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Up-to-the minute updates and insights from the Red Wings locker room at home and on the road. By Chuck Pleiness of The Macomb Daily.

Thursday, November 8, 2007

Datsyuk: Passing fancy

DETROIT -- Pavel Datsyuk doesn't like noise. He doesn't like yelling and he doesn't like hockey sticks smacked like beaver tails on the ice. Not while the game is on.
Johan Franzen found that out early. After a shift on Datsyuk's line, the Russian made sure to speak with Franzen on the Detroit Red Wings' bench.
"Don't yell," said Datsyuk quietly. "'I know where you are."
Franzen smiled thinking about it. He is in his third season in the NHL, played in Sweden's elite league and in international competitions, but he hasn't had many linemates who claim to see everything on the ice and then back it up with their play.
"He's sick," said Franzen, using English slang as a compliment. "You think that he doesn't see you, but he knows exactly where you are. And he hates when you yell for the puck. Hates it. He wants the other team to forget about you and then he gets you the puck."
Pavel Datsyuk is an admitted pass-aholic. He would much rather pass than shoot, rather stick-handle than set up for a one-timer.
And that's just fine by the Red Wings because Datsyuk has developed a good shot that he will use. Since 2003-04, only Henrik Zetterberg has scored more goals for the Red Wings than Datsyuk (87).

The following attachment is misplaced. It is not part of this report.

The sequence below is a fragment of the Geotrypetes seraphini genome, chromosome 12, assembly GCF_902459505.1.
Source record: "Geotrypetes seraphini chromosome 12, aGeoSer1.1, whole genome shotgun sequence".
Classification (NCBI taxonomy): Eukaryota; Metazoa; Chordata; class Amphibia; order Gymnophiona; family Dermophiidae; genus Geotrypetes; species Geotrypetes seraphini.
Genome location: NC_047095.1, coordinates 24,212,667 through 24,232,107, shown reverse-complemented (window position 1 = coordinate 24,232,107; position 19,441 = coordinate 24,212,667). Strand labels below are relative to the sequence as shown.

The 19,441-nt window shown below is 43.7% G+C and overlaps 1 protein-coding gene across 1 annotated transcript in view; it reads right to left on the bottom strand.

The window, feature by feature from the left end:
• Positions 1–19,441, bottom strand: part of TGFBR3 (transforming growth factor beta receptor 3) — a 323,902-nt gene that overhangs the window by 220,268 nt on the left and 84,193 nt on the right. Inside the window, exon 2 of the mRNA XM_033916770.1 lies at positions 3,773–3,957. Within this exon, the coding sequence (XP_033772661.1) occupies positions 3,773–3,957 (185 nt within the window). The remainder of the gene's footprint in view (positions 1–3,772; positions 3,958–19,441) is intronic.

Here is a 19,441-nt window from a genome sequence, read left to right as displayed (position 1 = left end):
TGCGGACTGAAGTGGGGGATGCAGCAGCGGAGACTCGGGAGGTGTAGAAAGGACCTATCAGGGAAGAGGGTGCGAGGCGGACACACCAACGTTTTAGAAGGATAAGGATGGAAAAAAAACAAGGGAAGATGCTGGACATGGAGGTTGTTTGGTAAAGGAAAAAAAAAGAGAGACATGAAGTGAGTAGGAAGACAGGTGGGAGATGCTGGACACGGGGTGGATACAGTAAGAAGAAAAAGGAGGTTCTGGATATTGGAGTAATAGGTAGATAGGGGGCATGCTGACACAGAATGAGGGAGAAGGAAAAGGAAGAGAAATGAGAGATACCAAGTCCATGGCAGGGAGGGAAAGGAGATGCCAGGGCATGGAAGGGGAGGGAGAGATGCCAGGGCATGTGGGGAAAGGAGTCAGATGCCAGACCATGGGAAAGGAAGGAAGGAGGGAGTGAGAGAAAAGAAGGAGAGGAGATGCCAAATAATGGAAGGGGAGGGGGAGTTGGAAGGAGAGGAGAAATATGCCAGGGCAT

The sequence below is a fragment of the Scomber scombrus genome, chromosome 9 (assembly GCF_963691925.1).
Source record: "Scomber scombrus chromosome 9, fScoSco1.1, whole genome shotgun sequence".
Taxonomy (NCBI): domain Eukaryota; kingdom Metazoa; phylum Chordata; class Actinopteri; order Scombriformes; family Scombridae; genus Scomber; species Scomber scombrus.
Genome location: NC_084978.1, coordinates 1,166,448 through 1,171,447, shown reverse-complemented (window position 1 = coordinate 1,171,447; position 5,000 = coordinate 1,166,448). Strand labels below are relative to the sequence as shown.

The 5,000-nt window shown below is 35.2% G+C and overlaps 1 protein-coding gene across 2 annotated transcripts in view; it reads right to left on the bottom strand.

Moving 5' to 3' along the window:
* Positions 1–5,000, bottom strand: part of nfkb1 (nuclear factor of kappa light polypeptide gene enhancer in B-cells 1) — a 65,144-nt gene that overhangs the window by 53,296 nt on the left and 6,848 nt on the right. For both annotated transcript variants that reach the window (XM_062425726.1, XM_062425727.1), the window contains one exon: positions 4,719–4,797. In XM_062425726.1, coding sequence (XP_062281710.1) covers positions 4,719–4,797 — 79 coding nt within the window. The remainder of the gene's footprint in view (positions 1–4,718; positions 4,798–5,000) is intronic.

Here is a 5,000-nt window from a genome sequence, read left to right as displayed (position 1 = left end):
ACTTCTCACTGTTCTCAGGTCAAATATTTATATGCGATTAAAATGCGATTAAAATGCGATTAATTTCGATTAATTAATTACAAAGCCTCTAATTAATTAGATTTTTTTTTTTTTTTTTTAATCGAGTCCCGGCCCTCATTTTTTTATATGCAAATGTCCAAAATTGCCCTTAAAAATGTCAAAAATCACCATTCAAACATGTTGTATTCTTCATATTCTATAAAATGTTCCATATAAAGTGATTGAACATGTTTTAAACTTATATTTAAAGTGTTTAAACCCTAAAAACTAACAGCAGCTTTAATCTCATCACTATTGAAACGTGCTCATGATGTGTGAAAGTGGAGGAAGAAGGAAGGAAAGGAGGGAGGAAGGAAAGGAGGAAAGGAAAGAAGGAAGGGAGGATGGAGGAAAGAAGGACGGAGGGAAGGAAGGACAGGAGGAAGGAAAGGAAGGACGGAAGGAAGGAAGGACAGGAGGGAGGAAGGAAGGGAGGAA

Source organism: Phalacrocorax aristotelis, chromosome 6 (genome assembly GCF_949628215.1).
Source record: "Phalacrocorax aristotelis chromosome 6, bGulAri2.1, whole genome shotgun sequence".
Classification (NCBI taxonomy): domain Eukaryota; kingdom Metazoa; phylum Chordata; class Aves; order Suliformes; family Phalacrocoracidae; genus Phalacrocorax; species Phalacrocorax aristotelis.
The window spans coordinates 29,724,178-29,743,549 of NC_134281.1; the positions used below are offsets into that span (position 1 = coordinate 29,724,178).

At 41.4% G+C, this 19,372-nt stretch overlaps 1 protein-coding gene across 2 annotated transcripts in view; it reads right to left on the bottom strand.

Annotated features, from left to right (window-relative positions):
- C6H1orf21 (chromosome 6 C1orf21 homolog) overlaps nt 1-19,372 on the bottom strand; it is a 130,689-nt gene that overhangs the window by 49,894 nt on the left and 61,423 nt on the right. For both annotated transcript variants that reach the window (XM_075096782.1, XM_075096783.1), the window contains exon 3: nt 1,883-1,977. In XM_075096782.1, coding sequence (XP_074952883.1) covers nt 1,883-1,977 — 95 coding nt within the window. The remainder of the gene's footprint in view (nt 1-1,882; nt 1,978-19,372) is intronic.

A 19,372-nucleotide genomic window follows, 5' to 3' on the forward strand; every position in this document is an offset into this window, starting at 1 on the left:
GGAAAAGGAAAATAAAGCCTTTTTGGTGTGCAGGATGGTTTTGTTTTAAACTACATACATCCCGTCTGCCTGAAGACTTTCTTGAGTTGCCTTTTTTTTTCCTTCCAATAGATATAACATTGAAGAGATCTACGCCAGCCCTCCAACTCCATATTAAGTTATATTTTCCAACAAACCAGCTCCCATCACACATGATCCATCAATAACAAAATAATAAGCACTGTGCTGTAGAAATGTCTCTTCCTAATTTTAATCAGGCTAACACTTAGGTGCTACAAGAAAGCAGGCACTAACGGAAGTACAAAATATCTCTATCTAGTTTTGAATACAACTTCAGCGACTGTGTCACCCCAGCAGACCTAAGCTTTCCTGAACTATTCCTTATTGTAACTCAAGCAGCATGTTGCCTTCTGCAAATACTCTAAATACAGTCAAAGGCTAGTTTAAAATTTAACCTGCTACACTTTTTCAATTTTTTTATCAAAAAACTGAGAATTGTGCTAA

Lost in Zetterberg's remarkable opening -- he has a franchise record 15-game point streak from season's start and leads the NHL in scoring -- is that his linemate, Datsyuk, has helped turned the Swede into a sniper.
Entering Thursday night's games, Datsyuk was third in the NHL with 14 assists in 15 games.
"I like passing," said Datsyuk. "When somebody scores in an open net after my pass is the best. If somebody says, 'Would you rather score or have somebody score off your pass?' … I'd say pass."
Datsyuk's shot needed work when he started in the NHL.
Now in his sixth season in the league, Datsyuk has improved greatly in that department. His teammates have teased him in the locker room about wicked high slap shots that he unleashes in practice and on occasion in games.
"When I played in Russia, I practiced more passing," said Datsyuk. "I passed a lot more than shoot. I didn't have a strong shot. I didn't have much sting on my slap shot. Now I do. My slap shot needed more work.
"We have bigger rinks (in Russia). Everybody tries to be closer to the net to shoot it. Here, every shot is danger. In Russia, you can have the best shot and it's still not dangerous. It's a different style over there."
Aside from being a bigger part of the Russian game, passing is also a natural inclination for Datsyuk. The forward spends significant time after practices working on skills like saucer passes and games of keep-away.
"People who don't play hockey probably don't even see 20 percent of the small things he does," said Franzen of Datsyuk. "He knows all the tricks. Hitting the other guy's stick so he can't get the puck. It looks so easy, but it's not. You don't want to play against him."


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